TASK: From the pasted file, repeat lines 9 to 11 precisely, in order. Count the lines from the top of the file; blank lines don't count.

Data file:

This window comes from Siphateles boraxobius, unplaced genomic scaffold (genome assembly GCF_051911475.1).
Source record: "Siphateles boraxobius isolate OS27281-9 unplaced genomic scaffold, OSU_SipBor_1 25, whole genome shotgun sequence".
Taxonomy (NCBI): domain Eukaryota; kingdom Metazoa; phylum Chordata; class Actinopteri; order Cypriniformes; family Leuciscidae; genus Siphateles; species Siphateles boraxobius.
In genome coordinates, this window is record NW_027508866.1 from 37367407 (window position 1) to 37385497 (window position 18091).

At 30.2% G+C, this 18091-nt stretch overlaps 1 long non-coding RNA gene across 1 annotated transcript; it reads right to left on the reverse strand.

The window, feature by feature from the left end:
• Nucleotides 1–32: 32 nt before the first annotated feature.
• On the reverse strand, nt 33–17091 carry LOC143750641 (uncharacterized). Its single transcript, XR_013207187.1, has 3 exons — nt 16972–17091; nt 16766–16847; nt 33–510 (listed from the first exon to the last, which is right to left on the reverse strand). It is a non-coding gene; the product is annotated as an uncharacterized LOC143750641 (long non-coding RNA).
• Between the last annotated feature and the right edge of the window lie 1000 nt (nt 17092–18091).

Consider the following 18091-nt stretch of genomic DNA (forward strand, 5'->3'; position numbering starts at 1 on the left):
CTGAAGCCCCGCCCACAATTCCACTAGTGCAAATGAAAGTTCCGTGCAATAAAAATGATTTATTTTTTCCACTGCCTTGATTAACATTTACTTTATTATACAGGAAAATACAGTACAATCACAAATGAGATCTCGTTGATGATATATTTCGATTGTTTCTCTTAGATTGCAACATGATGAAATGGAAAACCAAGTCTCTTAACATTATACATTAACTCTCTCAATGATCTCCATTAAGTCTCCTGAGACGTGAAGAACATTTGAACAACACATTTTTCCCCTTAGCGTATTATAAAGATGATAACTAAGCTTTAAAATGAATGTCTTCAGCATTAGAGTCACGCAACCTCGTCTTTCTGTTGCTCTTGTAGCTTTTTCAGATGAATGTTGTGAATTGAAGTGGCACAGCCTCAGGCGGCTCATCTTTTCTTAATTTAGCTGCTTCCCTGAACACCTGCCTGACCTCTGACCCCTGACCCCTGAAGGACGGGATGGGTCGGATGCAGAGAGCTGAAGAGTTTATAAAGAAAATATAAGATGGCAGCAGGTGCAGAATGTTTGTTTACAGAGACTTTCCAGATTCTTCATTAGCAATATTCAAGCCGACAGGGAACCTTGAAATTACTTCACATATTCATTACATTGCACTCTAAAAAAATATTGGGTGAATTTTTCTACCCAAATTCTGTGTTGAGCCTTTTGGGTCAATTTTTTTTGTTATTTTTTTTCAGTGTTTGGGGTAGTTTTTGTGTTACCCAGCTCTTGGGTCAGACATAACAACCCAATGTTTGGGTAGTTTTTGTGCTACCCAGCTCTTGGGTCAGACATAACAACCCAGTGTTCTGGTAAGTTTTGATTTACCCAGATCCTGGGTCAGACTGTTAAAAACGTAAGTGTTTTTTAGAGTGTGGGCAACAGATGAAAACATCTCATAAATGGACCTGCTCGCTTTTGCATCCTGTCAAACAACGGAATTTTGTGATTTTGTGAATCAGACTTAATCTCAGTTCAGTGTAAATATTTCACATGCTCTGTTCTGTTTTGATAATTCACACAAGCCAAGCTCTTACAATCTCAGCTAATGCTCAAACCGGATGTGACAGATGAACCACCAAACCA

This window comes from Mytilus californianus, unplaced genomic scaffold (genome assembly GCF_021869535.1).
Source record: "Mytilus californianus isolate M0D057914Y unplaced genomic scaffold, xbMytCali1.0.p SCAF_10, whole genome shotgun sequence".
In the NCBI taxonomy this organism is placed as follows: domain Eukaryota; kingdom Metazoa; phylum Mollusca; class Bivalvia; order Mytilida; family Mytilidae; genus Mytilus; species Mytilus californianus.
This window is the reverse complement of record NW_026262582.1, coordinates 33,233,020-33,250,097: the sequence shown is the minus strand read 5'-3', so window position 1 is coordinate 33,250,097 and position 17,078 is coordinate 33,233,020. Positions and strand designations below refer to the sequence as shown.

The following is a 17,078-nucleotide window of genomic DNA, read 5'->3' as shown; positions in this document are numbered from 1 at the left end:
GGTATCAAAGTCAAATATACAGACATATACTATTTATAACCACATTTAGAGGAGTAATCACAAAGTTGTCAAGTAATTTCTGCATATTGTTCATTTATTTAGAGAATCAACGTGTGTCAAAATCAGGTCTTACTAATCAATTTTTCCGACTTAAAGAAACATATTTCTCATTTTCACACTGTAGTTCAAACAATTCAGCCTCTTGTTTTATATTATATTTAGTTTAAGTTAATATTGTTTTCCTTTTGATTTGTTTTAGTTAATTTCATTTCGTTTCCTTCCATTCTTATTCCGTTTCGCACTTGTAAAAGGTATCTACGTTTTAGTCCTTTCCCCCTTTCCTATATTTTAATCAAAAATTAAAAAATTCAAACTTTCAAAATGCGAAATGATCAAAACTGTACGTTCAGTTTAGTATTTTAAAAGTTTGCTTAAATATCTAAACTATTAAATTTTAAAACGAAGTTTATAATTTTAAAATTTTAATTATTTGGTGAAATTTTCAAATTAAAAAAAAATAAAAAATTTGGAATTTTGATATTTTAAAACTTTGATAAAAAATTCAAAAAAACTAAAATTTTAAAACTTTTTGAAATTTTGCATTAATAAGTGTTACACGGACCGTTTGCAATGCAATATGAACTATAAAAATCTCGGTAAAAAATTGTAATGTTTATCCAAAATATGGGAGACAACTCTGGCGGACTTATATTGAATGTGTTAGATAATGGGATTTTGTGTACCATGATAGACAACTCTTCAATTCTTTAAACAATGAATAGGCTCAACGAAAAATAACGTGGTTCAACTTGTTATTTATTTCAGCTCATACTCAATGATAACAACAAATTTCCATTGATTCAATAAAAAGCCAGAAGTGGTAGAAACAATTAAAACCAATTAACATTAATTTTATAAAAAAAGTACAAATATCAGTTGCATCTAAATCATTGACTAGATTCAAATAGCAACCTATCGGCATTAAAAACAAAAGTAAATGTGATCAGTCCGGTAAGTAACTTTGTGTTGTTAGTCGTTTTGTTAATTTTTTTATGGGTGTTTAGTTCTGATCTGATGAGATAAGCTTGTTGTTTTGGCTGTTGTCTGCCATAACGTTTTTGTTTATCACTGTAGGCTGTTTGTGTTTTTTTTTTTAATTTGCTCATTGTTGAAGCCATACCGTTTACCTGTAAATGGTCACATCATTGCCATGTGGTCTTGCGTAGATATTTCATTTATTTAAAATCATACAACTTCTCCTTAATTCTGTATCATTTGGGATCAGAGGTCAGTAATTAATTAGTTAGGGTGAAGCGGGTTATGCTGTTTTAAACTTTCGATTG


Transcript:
• Between the last annotated feature and the right edge of the window lie 1000 nt (nt 17092–18091).

Consider the following 18091-nt stretch of genomic DNA (forward strand, 5'->3'; position numbering starts at 1 on the left):
CTGAAGCCCCGCCCACAATTCCACTAGTGCAAATGAAAGTTCCGTGCAATAAAAATGATTTATTTTTTCCACTGCCTTGATTAACATTTACTTTATTATACAGGAAAATACAGTACAATCACAAATGAGATCTCGTTGATGATATATTTCGATTGTTTCTCTTAGATTGCAACATGATGAAATGGAAAACCAAGTCTCTTAACATTATACATTAACTCTCTCAATGATCTCCATTAAGTCTCCTGAGACGTGAAGAACATTTGAACAACACATTTTTCCCCTTAGCGTATTATAAAGATGATAACTAAGCTTTAAAATGAATGTCTTCAGCATTAGAGTCACGCAACCTCGTCTTTCTGTTGCTCTTGTAGCTTTTTCAGATGAATGTTGTGAATTGAAGTGGCACAGCCTCAGGCGGCTCATCTTTTCTTAATTTAGCTGCTTCCCTGAACACCTGCCTGACCTCTGACCCCTGACCCCTGAAGGACGGGATGGGTCGGATGCAGAGAGCTGAAGAGTTTATAAAGAAAATATAAGATGGCAGCAGGTGCAGAATGTTTGTTTACAGAGACTTTCCAGATTCTTCATTAGCAATATTCAAGCCGACAGGGAACCTTGAAATTACTTCACATATTCATTACATTGCACTCTAAAAAAATATTGGGTGAATTTTTCTACCCAAATTCTGTGTTGAGCCTTTTGGGTCAATTTTTTTTGTTATTTTTTTTCAGTGTTTGGGGTAGTTTTTGTGTTACCCAGCTCTTGGGTCAGACATAACAACCCAATGTTTGGGTAGTTTTTGTGCTACCCAGCTCTTGGGTCAGACATAACAACCCAGTGTTCTGGTAAGTTTTGATTTACCCAGATCCTGGGTCAGACTGTTAAAAACGTAAGTGTTTTTTAGAGTGTGGGCAACAGATGAAAACATCTCATAAATGGACCTGCTCGCTTTTGCATCCTGTCAAACAACGGAATTTTGTGATTTTGTGAATCAGACTTAATCTCAGTTCAGTGTAAATATTTCACATGCTCTGTTCTGTTTTGATAATTCACACAAGCCAAGCTCTTACAATCTCAGCTAATGCTCAAACCGGATGTGACAGATGAACCACCAAACCA